Giving the staff the opportunity to talk about hard cases, difficult decisions and choices helps feelings to be dealt with rather than building up and becoming detrimental  to their mental health.  Dealing with the people who find and bring in injured and orphaned wildlife is another aspect of this position. Finding a squirrel hit by a car, or baby birds that have fallen out of the nest can lead to feelings of helplessness.  A VPNP can help them talk about their anger, their frustration, and their sadness and listen to their tears.  People become attached very quickly to wildlife they are trying to save, and it is heartbreaking to realize that they can’t all be saved.  Many feel guilty wondering if they should have done more.  Many also feel responsible when it is their pet that has injured or killed the wild animal, or when they try to care for it themselves, and make it sicker by feeding the wrong diet or giving it aspiration pneumonia. I spend time with these people on phone calls and in-person intakes helping them work through these feelings. It is important to not only acknowledge that they truly tried the best they could despite the results, but to also empower them by educating them to the right way to care for an injured animal they may find until it can be brought to us. Often times, once someone brings in an injured animal, they will call frequently for follow-up information hoping the animal is improving.  One example is of a woman whose dog destroyed a cottontail’s nest and unearthed 6 babies.  The woman brought in the 5 live infants and the dead one from the dog’s mouth.  We talked frequently over the weeks the bunnies were at our center.  She was having trouble dealing with the trauma of having to take the dead infant from the dog, the guilt of having her dog harm the bunnies, and the sadness over the death.  Talking about it helped her cope with these emotions, and the successful outcome of the other 5 orphans helped her look at the total picture instead of just the traumatic incident.  She also felt better equipped to handle the situation should it arise again, because of the information she learned in our discussions.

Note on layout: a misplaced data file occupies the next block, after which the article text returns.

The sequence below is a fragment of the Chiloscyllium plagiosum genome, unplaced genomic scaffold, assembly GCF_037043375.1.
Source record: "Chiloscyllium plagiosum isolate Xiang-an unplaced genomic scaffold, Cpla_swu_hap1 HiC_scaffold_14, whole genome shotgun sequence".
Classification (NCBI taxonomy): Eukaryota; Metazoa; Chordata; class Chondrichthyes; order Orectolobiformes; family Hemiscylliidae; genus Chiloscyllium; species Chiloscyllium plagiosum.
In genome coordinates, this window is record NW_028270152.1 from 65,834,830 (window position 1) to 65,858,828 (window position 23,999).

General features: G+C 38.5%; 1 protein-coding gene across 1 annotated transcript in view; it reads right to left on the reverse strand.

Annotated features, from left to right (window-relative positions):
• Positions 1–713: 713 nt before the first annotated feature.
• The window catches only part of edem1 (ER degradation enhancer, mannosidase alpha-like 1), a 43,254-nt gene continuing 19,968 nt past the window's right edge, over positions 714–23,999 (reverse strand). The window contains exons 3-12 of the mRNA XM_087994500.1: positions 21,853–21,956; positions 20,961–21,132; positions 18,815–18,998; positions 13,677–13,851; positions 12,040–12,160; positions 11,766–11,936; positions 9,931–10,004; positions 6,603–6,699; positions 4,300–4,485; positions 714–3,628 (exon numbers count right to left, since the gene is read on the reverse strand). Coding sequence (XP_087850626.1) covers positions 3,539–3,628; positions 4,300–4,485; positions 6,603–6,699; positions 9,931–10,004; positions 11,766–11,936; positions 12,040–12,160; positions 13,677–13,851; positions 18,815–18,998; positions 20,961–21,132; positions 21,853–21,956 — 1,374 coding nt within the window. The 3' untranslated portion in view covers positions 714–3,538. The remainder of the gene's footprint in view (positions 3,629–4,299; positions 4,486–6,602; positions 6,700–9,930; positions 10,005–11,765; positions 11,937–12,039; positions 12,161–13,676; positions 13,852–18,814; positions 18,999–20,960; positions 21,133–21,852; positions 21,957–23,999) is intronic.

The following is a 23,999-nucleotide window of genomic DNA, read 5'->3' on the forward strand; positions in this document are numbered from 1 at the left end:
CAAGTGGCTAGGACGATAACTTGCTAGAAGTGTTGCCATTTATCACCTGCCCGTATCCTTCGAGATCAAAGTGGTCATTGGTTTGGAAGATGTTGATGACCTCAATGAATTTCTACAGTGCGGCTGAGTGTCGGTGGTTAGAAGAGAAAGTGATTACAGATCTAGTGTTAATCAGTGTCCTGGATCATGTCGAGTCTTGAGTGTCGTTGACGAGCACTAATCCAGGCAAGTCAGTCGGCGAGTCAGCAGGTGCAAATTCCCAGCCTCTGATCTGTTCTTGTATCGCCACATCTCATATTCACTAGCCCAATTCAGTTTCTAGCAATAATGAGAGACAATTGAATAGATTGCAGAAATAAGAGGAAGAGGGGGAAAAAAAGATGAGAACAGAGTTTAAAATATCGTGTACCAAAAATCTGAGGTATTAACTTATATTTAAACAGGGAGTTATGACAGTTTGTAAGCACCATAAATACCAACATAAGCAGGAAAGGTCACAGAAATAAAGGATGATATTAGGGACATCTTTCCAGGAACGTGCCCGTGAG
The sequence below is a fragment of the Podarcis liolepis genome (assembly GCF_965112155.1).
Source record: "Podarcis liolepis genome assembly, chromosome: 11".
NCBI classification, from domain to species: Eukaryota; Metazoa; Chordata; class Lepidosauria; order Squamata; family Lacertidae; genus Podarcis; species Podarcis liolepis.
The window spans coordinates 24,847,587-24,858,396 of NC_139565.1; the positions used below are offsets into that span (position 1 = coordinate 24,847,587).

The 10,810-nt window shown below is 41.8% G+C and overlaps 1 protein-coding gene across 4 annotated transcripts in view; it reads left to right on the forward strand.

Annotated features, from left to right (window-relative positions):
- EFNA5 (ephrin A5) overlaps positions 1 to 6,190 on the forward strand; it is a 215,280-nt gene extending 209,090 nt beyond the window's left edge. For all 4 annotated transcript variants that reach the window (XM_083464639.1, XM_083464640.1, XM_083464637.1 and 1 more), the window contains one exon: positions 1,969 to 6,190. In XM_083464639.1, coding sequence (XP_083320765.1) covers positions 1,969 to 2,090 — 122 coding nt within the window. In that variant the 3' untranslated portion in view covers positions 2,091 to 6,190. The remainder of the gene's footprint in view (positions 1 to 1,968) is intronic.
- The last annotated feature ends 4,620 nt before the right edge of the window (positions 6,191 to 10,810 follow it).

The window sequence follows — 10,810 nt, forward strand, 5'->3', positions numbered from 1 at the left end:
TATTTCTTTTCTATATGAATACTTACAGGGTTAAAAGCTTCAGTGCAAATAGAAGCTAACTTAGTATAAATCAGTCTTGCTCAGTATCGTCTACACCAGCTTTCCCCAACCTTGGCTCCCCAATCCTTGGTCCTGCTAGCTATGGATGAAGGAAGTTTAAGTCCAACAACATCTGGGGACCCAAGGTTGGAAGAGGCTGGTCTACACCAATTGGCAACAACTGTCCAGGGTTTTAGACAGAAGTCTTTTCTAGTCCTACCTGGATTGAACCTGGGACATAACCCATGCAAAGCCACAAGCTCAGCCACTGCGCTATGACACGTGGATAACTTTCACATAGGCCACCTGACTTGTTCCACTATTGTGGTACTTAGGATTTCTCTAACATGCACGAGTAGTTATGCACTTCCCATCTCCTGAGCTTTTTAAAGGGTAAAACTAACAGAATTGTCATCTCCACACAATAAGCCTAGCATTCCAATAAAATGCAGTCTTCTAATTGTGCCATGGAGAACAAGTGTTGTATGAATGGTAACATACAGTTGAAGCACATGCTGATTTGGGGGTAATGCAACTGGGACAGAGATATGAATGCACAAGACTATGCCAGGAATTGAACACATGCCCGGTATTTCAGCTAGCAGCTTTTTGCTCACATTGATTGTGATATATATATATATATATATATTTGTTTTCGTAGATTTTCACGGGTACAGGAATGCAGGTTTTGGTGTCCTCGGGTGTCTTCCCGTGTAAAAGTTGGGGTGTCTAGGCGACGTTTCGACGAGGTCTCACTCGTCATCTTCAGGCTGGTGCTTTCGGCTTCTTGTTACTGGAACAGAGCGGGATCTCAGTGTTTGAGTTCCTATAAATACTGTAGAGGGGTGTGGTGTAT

Sadness, anger and frustration are the most difficult emotions to deal with. The staff experiences these every day.  Sadness is prevalent when animals are found in bad situations through nobody’s fault.  Frustration happens when animals are hurt by people unintentionally.  Anger occurs when animals are hurt intentionally.  Unfortunately, this happens more than the public is aware of.  For people who have dedicated their professional lives to helping animals, it is inconceivable that someone would hurt an animal on purpose.  When birds come in shot from guns or arrows, or coyotes come in mangled from illegal traps or raptors come in dying from rat poison, this anger is fierce and deep.  It’s important to work it out  and re-focus on the positive actions we see from people who work to help animals.  People who bring us animals also experience a lot of anger.  They are angry because we cannot fix all the animals, or because they are not allowed to care for them or keep them as pets.  Again, education and listening are helpful tools to diffuse these situations.

This position is just becoming more mainstream, and very few places have someone who is skilled in care for both animals and humans.  New England Wildlife Centers  are invested in having a VPNP so they can continue to not only provide the best veterinary care for wildlife but also take care of their staff and help the community through the difficult times they may experience when they encounter injured or orphaned wildlife.

To learn more about the Cape Wildlife Center or help in their mission, visit or call 508 362-0111. 

Caryn Ritchie is a Veterinary Psychiatric Nurse Practitioner at the Cape Wildlife Center and holds both a Massachusetts wildlife rehabilitator’s license and a federal permit to rehabilitate migratory birds.